Teach Girls Bravery, not Perfection

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Reshma Saujani, a Ted Speaker, gives a talk about how we are raising boys to be brave and girls to be perfect. But, through her non-profit ‘Girls who Code’ she wants to initiate young women into the tech world.

In 2012, Saujani founded ‘Girls Who Code’ to stoke excitement for computer science among high school women. She began her business by teaching just 20 girls, this year that number has increased to a staggering 40,000. She aims to enroll one million women in the program by 2020 and tech has stepped in to help. Google and Twitter are backers, and engineers at Facebook, AT&T and others have signed on as mentors.

She begins her talk with about how she was strongly advised not to run for congress and when she did it anyway, unfortunately, she lost. However, this is not a story about how to she overcame failure but how for the first time in her life she felt truly brave and didn’t worry about being perfect.

She continues to speak about how some women have said that they gravitate towards careers that they know they will be good in. They are taught to play it safe and just smile and be pretty in order to avoid risk and failure. In contrast to this, she says boys are the opposite. They are encouraged to play rough and aim high.

“We’re raising our girls to be perfect and we’re raising our boys to be brave”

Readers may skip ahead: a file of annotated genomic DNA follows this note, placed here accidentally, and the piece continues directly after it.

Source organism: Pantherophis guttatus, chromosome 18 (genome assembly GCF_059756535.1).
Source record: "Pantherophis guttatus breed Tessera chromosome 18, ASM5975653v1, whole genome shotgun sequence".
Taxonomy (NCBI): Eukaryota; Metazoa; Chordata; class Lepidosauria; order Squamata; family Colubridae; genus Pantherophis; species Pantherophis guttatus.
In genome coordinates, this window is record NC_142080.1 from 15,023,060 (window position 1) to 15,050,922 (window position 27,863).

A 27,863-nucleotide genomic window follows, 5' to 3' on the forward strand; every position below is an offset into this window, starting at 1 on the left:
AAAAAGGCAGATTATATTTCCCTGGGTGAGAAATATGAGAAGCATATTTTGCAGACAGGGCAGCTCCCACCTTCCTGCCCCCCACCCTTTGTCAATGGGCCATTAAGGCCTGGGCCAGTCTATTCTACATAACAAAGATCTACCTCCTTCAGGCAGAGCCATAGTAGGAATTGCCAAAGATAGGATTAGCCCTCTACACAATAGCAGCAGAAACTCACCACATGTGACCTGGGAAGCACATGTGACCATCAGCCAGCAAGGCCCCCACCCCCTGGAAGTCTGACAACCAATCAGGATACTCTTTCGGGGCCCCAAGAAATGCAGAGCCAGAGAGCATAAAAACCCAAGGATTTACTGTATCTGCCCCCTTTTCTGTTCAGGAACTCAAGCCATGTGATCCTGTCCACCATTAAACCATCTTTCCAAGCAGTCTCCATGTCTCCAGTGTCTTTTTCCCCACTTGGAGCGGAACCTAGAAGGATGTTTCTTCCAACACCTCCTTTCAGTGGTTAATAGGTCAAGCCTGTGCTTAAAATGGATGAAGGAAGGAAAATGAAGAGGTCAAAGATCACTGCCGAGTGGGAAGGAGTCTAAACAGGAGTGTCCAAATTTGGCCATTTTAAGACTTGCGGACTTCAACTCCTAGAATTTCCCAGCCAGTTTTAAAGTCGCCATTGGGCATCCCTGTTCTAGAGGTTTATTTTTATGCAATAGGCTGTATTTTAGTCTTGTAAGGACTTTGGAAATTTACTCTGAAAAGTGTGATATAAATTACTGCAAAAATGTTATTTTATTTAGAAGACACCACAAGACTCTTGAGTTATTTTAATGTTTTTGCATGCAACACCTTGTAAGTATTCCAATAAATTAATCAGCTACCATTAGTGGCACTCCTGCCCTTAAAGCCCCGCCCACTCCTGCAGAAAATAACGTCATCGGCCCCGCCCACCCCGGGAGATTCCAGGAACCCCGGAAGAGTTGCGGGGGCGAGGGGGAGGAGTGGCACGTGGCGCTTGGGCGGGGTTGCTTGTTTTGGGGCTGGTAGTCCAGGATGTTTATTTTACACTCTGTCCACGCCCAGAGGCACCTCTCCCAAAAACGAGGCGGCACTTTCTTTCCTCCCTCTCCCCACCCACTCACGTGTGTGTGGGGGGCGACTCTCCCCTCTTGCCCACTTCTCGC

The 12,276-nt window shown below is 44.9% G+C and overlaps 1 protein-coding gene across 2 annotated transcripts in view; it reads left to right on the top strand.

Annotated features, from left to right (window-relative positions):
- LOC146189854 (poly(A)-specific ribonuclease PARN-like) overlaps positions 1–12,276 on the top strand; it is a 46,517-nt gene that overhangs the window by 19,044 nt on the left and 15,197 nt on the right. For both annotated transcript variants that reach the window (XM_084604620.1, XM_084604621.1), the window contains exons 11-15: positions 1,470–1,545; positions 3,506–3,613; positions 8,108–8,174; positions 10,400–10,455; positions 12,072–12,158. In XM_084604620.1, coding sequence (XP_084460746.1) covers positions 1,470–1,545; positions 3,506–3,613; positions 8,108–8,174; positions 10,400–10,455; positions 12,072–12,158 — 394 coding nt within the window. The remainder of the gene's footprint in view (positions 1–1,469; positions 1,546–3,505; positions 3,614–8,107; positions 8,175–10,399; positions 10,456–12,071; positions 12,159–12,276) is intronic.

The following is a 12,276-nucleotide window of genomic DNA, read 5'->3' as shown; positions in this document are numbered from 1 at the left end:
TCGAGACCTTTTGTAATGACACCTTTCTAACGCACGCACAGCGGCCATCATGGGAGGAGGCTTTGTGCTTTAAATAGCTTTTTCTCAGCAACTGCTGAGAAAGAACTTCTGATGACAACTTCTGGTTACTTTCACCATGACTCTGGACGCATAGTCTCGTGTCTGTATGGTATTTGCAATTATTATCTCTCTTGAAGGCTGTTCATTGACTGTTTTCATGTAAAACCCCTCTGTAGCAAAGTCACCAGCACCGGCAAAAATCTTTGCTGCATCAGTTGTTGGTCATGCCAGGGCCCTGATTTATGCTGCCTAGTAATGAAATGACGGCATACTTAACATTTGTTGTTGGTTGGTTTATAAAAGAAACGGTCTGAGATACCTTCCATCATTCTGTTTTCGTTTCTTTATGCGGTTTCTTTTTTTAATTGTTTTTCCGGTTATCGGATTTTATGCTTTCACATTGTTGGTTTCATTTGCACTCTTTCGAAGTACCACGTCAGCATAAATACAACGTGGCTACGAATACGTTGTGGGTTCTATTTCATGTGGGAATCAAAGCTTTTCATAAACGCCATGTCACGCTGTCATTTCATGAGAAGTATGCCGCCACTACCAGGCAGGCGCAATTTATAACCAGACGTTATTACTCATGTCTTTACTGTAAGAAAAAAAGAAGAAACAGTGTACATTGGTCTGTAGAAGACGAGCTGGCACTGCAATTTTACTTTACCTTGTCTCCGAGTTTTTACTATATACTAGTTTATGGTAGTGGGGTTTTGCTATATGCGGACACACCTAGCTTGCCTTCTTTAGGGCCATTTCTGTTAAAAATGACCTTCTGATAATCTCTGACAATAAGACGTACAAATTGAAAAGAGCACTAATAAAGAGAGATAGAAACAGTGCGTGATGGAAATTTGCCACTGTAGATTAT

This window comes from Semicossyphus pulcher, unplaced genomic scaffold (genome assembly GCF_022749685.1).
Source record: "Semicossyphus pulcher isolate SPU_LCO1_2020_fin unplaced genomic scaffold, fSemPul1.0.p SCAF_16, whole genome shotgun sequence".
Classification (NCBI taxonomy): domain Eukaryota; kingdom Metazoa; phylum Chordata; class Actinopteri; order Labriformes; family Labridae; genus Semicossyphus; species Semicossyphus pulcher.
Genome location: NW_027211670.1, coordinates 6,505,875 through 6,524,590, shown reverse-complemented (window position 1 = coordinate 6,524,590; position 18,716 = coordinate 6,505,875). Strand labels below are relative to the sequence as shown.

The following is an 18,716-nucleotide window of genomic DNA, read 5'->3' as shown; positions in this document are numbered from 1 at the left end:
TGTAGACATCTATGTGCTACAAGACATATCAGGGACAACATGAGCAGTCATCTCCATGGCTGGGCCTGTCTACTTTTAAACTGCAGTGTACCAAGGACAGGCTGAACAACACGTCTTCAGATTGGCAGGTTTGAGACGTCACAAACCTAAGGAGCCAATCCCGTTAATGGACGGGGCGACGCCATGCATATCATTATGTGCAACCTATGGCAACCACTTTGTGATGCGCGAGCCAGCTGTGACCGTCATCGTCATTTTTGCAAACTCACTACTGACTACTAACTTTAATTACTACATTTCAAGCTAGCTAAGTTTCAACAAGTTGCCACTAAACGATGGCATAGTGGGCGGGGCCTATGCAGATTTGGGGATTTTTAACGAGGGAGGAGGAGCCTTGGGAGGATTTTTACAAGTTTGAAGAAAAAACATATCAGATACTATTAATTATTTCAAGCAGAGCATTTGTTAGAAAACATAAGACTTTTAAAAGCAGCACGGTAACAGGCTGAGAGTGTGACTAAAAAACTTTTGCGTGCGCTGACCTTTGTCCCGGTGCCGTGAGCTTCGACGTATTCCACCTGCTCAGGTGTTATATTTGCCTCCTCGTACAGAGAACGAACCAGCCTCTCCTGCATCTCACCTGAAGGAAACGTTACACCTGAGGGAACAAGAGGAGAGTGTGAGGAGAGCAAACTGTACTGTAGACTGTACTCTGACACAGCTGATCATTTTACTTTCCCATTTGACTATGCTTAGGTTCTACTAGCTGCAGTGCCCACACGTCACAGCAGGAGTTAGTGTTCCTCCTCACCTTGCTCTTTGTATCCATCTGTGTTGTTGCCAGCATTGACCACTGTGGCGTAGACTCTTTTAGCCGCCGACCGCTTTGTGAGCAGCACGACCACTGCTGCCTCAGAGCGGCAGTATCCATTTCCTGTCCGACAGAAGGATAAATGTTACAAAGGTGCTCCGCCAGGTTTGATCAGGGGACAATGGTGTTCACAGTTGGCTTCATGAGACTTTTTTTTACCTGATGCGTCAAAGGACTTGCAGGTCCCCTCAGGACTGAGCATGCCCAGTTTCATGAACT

Reshma is worried that we’re losing “our bravery deficit” because we are not raising our girls to be brave, thus women are being underrepresented in a number of areas.

Over 600,000 jobs are available in computer and tech and women are reluctant to apply if they do not meet 100% of the requirements. She says it is because women have become too cautious. There is so much innovation and problems that could be solved if women were socialised to be brave instead of being socialised to be perfect.

As mentioned above, Saujani is the proud founder of ‘Girls Who Code’ where she teaches women to code and encourages them to be brave. She wants to use her business as a platform to build a support network and show girls that they are not alone and it is ok to struggle or not understand sometimes.

She states, that for any economy to grow they “cannot leave half its population behind”

She calls for action to give support to young girls and show them that they will be loved and accepted, not for being perfect but for being courageous!

Check out ted.com for the full talk

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